In other words, it's rather difficult to see (for both Mr. Cowen and me) how Ireland, which has not been anything like austere on average over the last decade or so, could have taken any other path than the "austere" one and not collapsed completely.  In addition, if they had been only a bit more "austere" prior to the financial crisis, they wouldn't have been in their current predicament, from which they are finally, slowly, and painfully escaping.

Tuesday, January 14, 2014

Behind Enemy Lines

It was only a matter of days until Crooked Timber (which recently starred in Progressives on Parade) delivered on the Duck Dynasty kerfuffle.

John Holbo, a philosophy professor at the University of Singapore, alleged he had predicted A&E would cave, because money. Apparently not worthy of mention was the fact that A&E's ignominious collapse came with unseemly haste, and without even a hint of an apology, or even a nod in the general direction of one.

Were I truly devious, I might hypothesize that the whole episode was engineered as part of a vast liberal media conspiracy to keep the GOP boxed as a regional ethnic party.

Seriously: even NRO went for a HuffPo-style ‘stand with Phil’ slideshow. (You can click it after reading Steyn’s column on “The Age of Intolerance”.) Man, there’s no way GOP outreach proceeds by convincing lots of undecideds this sort of ‘the only intolerance is intolerance of intolerance!’ double-talk is the bright future of freedom.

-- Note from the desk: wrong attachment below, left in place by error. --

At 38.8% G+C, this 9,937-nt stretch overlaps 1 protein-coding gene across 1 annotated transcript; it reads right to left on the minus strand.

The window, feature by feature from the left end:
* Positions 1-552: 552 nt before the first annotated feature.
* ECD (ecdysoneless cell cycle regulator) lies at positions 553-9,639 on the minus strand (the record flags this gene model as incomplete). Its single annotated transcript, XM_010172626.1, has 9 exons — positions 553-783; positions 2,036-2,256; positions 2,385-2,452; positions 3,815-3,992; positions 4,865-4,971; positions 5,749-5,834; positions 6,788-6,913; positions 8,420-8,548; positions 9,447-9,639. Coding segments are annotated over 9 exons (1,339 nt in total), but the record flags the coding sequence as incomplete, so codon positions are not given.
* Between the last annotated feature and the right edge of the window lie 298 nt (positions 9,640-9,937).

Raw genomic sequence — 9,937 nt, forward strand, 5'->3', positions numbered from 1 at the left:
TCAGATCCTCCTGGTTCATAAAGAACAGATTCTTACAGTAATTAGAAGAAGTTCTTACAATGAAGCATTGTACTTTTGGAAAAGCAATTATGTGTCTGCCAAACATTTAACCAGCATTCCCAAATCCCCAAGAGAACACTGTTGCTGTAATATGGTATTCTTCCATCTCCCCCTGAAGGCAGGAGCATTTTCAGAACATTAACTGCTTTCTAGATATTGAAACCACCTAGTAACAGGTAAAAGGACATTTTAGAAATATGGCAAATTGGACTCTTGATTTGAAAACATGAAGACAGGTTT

Up until now, I have largely stayed out of the progressive fever swamps. However, several things caused me to abandon caution: a lot of time in hotels, the conviction that progressives and GLAAD had tried to perpetrate a character assassination, and this:

[#25] Get more misty eyed about how, while you decry the GOP, the firing of the Duck Dynasty Patriarch for saying that he never saw a black person mistreated in Jim Crow Louisiana, and that that black people were “happy” before civil rights–so much so that they were a-singing in the fields as they worked, and they weren’t singing the blues …

To which I responded:

[#27] Oh, for pete’s sake. Here is what he actually said:

I never, with my eyes, saw the mistreatment of any black person. Not once. Where we lived was all farmers. The blacks worked for the farmers. I hoed cotton with them. I’m with the blacks, because we’re white trash. We’re going across the field…. They’re singing and happy. I never heard one of them, one black person, say, ‘I tell you what: These doggone white people’—not a word!… Pre-entitlement, pre-welfare, you say: Were they happy? They were godly; they were happy; no one was singing the blues.

It is obvious to anyone without an axe to grind that he never saw blacks being treated any differently than he was, and that they had a nobility that welfare and entitlements destroyed.